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Middleton-Cross Plains School Board To Appeal Teacher's Reinstatement

Published On: Mar 12 2012 11:33:35 AM CDT   Updated On: Mar 13 2012 06:48:53 AM CDT

The Middleton-Cross Plains School Board voted 8-1 on Monday night to appeal the ruling of an arbitrator who decided a fired seventh-grade teacher should get his job back.

Andrew Harris was dismissed in May 2010 for viewing pornographic emails at work. The 23 messages were sent by his sister and district email records showed he never replied asking her to stop sending them, but did seem to encourage the messages with positive responses.

The more than two-year process, dating back to Harris' suspension, has cost the district almost $400,000 in legal fees.

After the vote on Monday night, School Board President Ellen Lindgren said she didn't have an estimate on what an appeal would cost, but said she and her fellow members felt committed to take the measure all the way to the state Supreme Court if necessary.

"I think that the board and the community feel that this is public policy that needs to be affirmed, that this behavior is unacceptable in schools," Lindgren said. "This is not a case just about the Middleton-Cross Plains Area School District, it's bigger than that. So, the board is committed at this point to going forward to make sure that this is changed."

A few dozen parents attended the regularly scheduled board meeting and a handful waited out an hour-long closed session to hear the decision on Harris's employment. An arbitrator had ruled Harris should be reinstated and receive back pay. The decision by the board to vacate the arbitrator's ruling and appeal means it will also challenge the reduction in discipline for two other employees who were suspended for viewing inappropriate content at work.

A district-wide email dragnet after Harris' emails were reported discovered six other employees with inappropriate content deemed to be in violation of the district's acceptable use policy. Harris was found to have the highest number of pictures and pornographic content.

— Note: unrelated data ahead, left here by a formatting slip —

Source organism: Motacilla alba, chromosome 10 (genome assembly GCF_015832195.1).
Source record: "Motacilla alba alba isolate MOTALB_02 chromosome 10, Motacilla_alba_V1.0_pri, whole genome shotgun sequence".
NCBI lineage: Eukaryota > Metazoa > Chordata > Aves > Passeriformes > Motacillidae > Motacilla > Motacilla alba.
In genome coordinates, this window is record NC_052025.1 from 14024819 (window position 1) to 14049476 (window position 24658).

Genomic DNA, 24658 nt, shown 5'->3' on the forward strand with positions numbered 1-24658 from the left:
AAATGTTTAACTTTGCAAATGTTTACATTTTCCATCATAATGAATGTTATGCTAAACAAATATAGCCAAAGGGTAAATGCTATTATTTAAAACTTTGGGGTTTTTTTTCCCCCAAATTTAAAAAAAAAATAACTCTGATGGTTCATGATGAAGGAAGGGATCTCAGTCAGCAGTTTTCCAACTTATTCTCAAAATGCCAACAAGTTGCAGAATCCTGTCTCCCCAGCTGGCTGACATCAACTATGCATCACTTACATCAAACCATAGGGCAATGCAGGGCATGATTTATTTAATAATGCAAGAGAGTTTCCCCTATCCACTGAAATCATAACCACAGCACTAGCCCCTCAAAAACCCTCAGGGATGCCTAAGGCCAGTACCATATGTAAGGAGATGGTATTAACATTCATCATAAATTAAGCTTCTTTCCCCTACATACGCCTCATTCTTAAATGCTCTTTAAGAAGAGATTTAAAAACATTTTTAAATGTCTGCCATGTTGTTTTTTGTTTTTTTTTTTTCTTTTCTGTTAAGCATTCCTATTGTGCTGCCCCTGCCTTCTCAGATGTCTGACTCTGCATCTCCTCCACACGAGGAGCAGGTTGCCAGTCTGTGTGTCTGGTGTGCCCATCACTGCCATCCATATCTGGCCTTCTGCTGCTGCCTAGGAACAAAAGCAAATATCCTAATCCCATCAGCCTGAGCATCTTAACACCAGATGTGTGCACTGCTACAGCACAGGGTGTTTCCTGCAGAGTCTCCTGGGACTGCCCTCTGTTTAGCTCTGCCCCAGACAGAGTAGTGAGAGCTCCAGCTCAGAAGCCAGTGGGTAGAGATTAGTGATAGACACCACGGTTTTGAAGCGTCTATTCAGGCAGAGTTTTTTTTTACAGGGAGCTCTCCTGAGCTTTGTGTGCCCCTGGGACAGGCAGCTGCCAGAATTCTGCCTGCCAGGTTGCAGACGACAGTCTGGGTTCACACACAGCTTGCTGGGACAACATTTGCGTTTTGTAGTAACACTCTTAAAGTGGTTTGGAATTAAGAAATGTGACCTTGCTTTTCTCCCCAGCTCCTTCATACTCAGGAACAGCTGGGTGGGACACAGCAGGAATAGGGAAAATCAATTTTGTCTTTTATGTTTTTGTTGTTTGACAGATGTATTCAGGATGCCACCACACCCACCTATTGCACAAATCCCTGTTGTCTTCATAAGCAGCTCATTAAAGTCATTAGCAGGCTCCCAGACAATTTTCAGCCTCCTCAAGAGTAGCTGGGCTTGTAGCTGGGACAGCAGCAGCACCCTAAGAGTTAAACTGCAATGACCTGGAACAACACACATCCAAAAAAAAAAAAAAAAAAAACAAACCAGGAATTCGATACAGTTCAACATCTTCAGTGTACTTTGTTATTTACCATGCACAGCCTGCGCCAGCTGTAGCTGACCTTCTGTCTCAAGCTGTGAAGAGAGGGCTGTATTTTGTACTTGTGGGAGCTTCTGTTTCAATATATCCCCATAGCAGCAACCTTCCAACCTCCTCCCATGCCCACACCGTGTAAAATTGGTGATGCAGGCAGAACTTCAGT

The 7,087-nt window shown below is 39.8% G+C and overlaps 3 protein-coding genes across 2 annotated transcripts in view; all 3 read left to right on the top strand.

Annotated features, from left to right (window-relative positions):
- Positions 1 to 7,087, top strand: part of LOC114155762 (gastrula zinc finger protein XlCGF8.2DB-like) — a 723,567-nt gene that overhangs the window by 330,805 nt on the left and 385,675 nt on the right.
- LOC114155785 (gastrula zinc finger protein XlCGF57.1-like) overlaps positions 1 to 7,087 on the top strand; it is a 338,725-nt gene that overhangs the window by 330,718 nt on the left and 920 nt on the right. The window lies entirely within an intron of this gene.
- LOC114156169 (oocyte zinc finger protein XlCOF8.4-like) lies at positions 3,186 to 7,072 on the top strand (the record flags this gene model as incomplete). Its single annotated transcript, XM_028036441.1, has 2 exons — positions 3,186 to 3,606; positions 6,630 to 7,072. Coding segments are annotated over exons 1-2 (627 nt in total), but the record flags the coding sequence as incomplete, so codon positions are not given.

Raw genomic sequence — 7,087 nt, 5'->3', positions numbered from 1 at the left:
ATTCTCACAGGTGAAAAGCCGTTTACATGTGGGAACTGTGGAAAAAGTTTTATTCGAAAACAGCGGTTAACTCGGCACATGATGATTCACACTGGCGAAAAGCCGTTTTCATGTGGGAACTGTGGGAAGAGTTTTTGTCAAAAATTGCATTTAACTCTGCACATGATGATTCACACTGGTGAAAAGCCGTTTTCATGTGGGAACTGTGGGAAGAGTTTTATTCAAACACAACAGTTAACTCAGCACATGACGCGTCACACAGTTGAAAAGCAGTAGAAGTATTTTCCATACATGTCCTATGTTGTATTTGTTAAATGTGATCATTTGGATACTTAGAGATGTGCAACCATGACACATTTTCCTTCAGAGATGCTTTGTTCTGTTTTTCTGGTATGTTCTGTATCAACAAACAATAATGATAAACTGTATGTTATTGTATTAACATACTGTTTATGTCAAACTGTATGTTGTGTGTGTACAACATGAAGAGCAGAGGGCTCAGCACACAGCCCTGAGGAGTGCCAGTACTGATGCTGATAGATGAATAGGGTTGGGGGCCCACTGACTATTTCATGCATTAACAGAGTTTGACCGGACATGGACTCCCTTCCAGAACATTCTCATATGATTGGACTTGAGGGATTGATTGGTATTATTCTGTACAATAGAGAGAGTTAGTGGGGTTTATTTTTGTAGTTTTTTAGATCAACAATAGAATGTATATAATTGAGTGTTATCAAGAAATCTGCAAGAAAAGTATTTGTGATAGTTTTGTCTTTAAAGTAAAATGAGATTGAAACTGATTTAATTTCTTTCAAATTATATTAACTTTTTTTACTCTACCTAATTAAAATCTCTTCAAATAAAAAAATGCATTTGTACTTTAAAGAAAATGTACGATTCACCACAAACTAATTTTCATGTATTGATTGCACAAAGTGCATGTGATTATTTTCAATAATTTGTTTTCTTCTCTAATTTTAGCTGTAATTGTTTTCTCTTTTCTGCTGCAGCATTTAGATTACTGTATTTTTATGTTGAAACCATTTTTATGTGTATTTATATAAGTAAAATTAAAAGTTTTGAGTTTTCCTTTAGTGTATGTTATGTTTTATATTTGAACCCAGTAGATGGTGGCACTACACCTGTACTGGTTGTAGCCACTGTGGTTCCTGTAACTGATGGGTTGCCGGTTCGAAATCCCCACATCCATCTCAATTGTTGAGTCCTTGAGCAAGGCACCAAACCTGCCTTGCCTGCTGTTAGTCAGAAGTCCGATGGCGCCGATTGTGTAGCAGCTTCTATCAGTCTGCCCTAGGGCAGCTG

Several parents spoke to the board while the meeting was still in open session to vehemently oppose his reinstatement.

"Take a stand and let the communities know that our children cannot and will not be taught by individuals that are lascivious, sexist and perverted," said Erik Cushman, a district parent.

Holly Van Gilder said she initially went to the district headquarters to review the case, hoping to side with Harris and saying she supported underdogs. When she saw the images she said she no longer could.

"This case is of a man with a blatant record of pornographic emails that were welcomed, along with positive responses to them over an 18-month period," said Van Gilder. "I see a man whose out of control and who doesn?t understand what he did that was wrong."

Two people spoke on Harris' behalf, including Sara Brenkman, who did so in spite of some jeers from the audience.

"I must say that nowhere have I read that this man is a pedophile. And there?s no evidence of him being a pedophile," said Brenkman. "I must say I was a teacher at Glacier Creek and of the teachers there, he was a very inspiring science teacher to many kids."

Bob Hesselbeim was the lone board member who voted in support of upholding the arbitor's ruling.

"No children were exposed to pornographic images, and this long ordeal has cost hundreds of thousands of dollars," he said in a statement. "As a taxpayer and parent, I am opposed to any more hard-earned taxpayer money diverted from education to pay for costly and uncertain legal appeals."

The next phase of the case will play out in circuit court. No date has been set.

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    Todd Merryfield, owner of The Learning Shop at 714 S. Gammon Road, said the store is collecting the bears for officers who use them to help comfort children with whom police come in contact.

    "This is a great way to support what (police) do," Merryfield said. "Those are the kids that need something like this to reassure them, calm them down, and let them know that things are all right."

    Nearly 500 plush animals were donated Tuesday, a Learning Shop spokeswoman said. The Madison store's effort is part of a larger initiative through the Bears for Humanity organization. 

    Photos by Doug Wahl

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